Sensors are now part of the basic equipment of every modern car. Cameras, ultrasound, radar, infrared and the like already exist. But to really equip cars for autonomous driving, more is needed, besides of course the right map technology. The German tech company Bosch has now developed a new lidar (Laser Imaging Detection And Ranging) that goes beyond the usual functions of this system, such as parking assistance, and is already working on series development.
The new sensor is designed for both short and long distances and is, therefore, suitable for both highway and city traffic. According to managing director Harald Kröger, Bosch wants to reduce the (still relatively high) price of the complex technology by scaling up and thus making it suitable for the mass market. “Bosch makes driving as automated as possible,” says Kröger.
Three sensor principles
The laser-based rangefinder is indispensable for autonomous driving on levels 3 to 5 (where 5 is the maximum achievable), but lidar alone is not enough either. According to Kröger, analyses by Bosch have shown that three sensor principles must be used in parallel to make autonomous driving safe: camera, radar and lidar. This became clear when the developers examined all applications of automated driving functions, from highway assistance to fully automated urban driving. In situations where, for example, a motorcycle is approaching an autonomous vehicle at high-speed on an intersection, lidar is essential in order to reliably detect the motorcycle. A camera can be blinded by light and for the radar a narrow silhouette and plastic tubs are difficult to detect. But if all three technologies are used side by side, reliable information can be obtained in any situation.
By using the functionality of lidar, which is similar to radar when it comes to locating obstacles (only, lidar does not emit radio waves but laser beams), the rangefinder also detects non-metallic obstacles at long distances. Thus, braking or evasive manoeuvres can be initiated in time, for example when the lidar sees large stones on the road. Since Bosch can draw on its existing sensor and system knowledge of radar and cameras for the development of the lidar, all three sensor technologies can be optimally coordinated, says the Stuttgart based team. “We want to make autonomous driving safe, comfortable and fascinating. In doing so, we are making a decisive contribution to the mobility of the future”, says Kröger. According to him, a lidar focused on long distances meets all the safety requirements for automated driving, and car manufacturers could simply integrate it into their new models in the future.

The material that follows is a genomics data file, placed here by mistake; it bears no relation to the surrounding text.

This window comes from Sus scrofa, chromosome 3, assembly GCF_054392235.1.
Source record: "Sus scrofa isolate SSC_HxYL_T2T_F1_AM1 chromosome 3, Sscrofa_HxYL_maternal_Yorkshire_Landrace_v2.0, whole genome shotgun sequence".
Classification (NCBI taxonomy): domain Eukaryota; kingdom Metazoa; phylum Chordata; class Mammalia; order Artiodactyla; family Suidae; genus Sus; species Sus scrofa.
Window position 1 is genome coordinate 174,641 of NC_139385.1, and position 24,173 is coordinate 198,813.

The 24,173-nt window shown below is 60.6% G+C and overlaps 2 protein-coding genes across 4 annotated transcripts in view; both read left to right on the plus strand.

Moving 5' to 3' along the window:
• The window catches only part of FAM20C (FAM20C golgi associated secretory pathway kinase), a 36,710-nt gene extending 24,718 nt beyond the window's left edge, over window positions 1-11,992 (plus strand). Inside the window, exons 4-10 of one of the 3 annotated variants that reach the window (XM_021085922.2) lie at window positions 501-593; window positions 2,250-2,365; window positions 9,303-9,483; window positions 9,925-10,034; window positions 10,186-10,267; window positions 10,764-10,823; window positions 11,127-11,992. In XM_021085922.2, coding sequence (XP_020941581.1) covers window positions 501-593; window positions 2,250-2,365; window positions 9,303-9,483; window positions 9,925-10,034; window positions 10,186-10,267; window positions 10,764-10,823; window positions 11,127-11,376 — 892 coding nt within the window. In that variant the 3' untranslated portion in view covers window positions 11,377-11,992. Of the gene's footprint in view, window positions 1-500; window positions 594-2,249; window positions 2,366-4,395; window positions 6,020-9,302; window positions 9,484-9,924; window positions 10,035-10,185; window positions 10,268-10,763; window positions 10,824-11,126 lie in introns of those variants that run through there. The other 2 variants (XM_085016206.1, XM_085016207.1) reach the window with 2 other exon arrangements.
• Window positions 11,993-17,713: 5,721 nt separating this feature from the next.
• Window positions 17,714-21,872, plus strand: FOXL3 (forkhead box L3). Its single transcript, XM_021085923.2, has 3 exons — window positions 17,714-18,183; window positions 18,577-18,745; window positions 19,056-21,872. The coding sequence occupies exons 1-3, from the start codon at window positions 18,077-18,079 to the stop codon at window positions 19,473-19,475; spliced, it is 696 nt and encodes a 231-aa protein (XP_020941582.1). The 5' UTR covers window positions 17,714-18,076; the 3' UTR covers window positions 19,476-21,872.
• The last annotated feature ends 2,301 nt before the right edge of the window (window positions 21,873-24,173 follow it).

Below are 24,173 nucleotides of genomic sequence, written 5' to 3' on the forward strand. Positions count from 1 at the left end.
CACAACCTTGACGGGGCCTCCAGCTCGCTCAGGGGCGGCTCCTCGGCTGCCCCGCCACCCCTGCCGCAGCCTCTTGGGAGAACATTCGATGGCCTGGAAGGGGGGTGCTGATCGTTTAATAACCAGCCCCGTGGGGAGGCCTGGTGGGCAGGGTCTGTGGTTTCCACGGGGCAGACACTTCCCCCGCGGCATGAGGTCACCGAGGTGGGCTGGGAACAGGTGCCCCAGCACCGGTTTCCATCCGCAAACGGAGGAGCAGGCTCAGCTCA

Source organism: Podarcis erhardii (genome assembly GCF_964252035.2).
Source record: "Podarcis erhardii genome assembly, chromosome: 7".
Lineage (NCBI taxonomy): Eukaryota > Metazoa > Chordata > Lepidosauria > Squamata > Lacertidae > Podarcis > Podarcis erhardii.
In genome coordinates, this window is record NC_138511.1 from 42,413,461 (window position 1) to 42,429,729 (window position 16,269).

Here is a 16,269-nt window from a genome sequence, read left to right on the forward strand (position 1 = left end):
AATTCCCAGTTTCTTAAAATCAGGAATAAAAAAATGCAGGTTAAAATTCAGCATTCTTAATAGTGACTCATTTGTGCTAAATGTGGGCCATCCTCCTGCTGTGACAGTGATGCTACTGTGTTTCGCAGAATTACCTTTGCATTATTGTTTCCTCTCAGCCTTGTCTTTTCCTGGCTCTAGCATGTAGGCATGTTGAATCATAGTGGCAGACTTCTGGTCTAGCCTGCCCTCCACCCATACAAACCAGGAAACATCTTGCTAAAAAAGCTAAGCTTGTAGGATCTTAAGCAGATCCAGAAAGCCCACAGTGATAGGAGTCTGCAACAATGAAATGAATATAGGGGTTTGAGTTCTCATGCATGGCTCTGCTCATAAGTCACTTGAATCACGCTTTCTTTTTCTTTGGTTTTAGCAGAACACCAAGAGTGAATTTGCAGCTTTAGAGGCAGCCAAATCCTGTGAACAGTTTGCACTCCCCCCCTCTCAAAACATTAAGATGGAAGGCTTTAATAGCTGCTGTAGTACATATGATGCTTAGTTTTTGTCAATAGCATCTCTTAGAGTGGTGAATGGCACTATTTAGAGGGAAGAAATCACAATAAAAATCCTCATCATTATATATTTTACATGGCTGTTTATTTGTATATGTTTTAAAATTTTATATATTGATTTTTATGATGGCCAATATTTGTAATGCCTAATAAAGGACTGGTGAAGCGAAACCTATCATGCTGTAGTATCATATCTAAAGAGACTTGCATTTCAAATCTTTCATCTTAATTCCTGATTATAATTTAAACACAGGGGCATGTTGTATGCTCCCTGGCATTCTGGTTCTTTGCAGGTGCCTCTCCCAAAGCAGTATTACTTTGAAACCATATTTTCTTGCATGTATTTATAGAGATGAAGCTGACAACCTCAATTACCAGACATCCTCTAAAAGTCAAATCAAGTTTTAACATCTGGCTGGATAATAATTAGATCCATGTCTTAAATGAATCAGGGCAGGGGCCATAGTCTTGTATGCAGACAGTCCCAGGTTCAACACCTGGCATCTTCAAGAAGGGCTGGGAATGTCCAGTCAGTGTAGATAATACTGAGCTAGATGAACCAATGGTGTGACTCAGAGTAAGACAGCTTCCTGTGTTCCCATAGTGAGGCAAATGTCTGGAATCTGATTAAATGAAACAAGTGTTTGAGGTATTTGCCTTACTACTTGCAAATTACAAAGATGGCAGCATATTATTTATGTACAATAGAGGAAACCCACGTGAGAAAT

Artificial intelligence ensures maximum safety
Bosch has been developing and manufacturing ultrasonic radar and camera sensors for many years already and is a leader in sensor technology for driver assistance systems and automated driving. The company has equipped the camera technology for cars with artificial intelligence so that these cars can recognize and classify objects in different ‘classes’ such as vehicles, pedestrians or bicycles, and measure their movement. This allows the camera to recognize and classify partially hidden or crossing vehicles or pedestrians and cyclists directly so that the car can quickly activate a warning or emergency stop.
The new generation of radar sensors has a large detection range, a larger aperture angle and a high discriminating power, which enables them to detect the vehicle’s surroundings even in bad weather or poor lighting conditions.
Companies such as General Motors, Ford and Google spinoff Waymo are already using Lidar, while Apple is still evaluating the technology. Nissan and Elon Musk (Tesla) are not very enthusiastic about it yet.